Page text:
What's in your silo?
Donald M Lance
lancedm at MISSOURI.EDU
Thu May 9 04:53:44 UTC 2002
on 5/8/02 2:55 PM, Beverly Flanigan at flanigan at OAK.CATS.OHIOU.EDU wrote:
> (snip) It was also very nutritious for cows in the
> winter, when many were "dry" (i.e., pregnant). Hay, straw, and alfalfa
> were stored in the barn, and grain was stored dry (accidental fermentation
> led to spoilage) in separate buildings called granaries. Dry corn on cobs
> was stored in corncribs, with open slats for airing and drying (like
> cribs). Ah, the memories. . . .
> At 01:48 PM 5/8/02 -0400, you wrote:
>> No, it's not the latest nonfiction self-help title.
>> Currently, I'm looking at silo, which AHD and pretty much every other
>> American dictionary restricts to "fodder", or "fodder or forage". W3 has a
>> chiefly British sense which talks of grain; and the OED has a grain sense,
>> leading one to think that the grain as opposed to fodder sense is British.
>> That said--I haven't combined soybeans since I was about 13, but it's my
>> dim recollection that my grandparents' silos held grain before schlepping
>> it down to the local elevator. I distinctly remember conveying grain from
>> the granary to a truck, but I don't remember putting grain in or out of a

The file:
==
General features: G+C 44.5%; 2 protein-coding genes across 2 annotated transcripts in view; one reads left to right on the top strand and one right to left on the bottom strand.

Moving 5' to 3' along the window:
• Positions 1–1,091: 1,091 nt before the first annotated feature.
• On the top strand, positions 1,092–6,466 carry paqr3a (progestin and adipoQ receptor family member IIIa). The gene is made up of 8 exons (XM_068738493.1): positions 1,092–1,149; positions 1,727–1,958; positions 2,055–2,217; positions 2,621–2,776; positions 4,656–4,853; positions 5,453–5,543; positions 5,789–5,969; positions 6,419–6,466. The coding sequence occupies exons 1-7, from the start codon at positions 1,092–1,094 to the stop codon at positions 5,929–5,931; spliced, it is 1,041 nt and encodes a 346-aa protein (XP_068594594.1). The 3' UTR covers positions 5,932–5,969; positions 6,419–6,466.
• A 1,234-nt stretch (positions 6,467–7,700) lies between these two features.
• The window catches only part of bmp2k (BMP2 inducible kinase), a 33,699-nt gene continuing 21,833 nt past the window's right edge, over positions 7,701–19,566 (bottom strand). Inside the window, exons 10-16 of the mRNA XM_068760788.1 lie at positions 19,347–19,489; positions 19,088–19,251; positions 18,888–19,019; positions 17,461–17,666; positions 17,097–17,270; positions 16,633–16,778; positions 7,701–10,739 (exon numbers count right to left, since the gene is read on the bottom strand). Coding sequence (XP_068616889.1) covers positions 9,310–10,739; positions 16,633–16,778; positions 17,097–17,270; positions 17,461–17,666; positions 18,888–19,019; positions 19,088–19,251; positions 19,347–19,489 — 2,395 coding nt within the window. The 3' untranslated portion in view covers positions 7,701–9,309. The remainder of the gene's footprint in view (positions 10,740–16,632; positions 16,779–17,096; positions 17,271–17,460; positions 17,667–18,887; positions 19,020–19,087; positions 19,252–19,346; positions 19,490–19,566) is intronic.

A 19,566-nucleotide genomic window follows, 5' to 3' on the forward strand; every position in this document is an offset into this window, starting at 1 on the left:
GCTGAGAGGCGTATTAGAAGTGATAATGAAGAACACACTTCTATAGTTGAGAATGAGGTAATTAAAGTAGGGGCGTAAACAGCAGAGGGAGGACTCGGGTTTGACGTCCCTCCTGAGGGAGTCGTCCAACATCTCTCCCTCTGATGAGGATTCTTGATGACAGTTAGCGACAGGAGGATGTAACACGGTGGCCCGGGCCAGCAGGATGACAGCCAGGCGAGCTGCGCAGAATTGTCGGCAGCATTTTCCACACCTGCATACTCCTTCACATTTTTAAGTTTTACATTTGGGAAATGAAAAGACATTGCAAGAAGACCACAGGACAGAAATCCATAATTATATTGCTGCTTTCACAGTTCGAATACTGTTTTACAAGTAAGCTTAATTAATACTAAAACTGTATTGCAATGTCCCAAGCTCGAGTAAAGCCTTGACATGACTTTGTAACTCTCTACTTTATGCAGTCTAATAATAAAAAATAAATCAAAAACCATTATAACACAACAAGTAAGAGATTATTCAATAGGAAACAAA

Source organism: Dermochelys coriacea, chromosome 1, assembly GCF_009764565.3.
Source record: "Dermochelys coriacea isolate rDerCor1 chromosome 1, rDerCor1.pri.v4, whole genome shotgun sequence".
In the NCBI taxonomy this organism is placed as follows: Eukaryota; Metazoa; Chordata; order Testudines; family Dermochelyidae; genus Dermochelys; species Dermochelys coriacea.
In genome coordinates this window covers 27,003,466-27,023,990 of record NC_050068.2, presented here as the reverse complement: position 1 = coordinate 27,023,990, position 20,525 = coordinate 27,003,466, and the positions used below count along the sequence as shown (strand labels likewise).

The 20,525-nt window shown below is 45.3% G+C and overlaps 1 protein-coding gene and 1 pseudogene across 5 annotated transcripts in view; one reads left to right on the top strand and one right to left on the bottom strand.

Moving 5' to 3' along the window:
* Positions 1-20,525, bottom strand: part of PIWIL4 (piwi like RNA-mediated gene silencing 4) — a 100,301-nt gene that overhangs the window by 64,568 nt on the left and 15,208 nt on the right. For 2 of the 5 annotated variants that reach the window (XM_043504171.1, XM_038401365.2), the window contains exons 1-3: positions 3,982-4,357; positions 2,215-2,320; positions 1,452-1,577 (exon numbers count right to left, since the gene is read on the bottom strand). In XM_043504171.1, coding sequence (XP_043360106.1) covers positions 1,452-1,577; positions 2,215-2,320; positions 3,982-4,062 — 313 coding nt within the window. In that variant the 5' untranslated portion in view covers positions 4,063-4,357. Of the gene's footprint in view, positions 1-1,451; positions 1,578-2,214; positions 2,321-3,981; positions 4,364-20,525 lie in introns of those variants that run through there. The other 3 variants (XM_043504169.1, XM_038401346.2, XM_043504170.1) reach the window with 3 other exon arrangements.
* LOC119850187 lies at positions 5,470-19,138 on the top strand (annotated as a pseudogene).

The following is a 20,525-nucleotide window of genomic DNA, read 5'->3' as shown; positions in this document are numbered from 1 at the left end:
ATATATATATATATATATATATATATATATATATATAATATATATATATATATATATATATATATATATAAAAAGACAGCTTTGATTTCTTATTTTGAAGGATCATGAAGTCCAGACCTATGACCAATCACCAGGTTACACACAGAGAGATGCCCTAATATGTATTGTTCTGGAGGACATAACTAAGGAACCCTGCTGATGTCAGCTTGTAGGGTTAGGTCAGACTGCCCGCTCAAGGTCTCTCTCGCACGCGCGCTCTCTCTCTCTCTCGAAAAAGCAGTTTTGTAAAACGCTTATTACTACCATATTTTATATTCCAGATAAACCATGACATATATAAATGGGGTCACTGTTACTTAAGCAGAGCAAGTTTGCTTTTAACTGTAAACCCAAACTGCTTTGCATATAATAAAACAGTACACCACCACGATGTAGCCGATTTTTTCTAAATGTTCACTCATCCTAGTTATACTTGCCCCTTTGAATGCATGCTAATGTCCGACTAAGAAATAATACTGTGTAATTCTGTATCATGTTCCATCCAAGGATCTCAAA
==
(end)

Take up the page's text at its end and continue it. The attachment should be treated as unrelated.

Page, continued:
>> silo, so I could be completley wrong. Furthermore, I can't find any US
>> evidence to the contrary. Hay we kept in haylofts.
>> So, I ask those of you from farm areas in the US: are grains stored only
>> in granaries? Are silos restricted to silage, or are grains stored there,
>> -- Steve Kleinedler
I Googled for "grain silo" and got 4430 hits. The first item was a group of
Canadian musicians. #2 in Australia. #3 in Nebraska, #4 in Israel, #5-8 in
the US. #9 in France. #10 in Michigan.
When I Googled for "wheat silo," none of the first 12 were USian -- England,
Austria, Turkey, Australia, Canadian musical group, Greece, Australia (2),
India, reference in a Minneapolis newsletter to a wheat silo in Iraq,
Googling got "rice silo" came up with #1 in Louisiana, 6 references in
Thailand, one in Minnesota, and a research project by a Korean graduate
student at Cornell.
I had better things to do tonight, but this is what I did. It appears that
there may indeed be a stronger tendency for 'grain silo' in its various
forms to be British usage, but not exclusively.
I wanted to clear up one of Beverly's points. A cow does not have to be
pregnant to be dry. A dry cow does not produce milk -- period -- for a
variety of reasons. We didn't turn our cows dry until several weeks (I
don't remember how many) before the calf was due. The quantity and the
taste of the milk change as the birthing date approaches. There's an
optimal time to let the cow go dry (simply by not milking her) so that her
system makes its necessary adjustments to feed the newborn calf with
wholesome new milk. For a couple of weeks after the calf is born, the cow's
milk isn't good for human consumption (taste, texture). Then the milk
gradually becomes good for people as well as calves. The cow I milked for 7
years was named Snooks, and my brother milked Doris. Snooks had a bad
post-partem period after the birth of her fifth calf, Charlie, and she
seemed to blame me for her misfortune. (I'm sure she didn't blame me for
Charlie, just for her terrible mood.)
More information about the Ads-l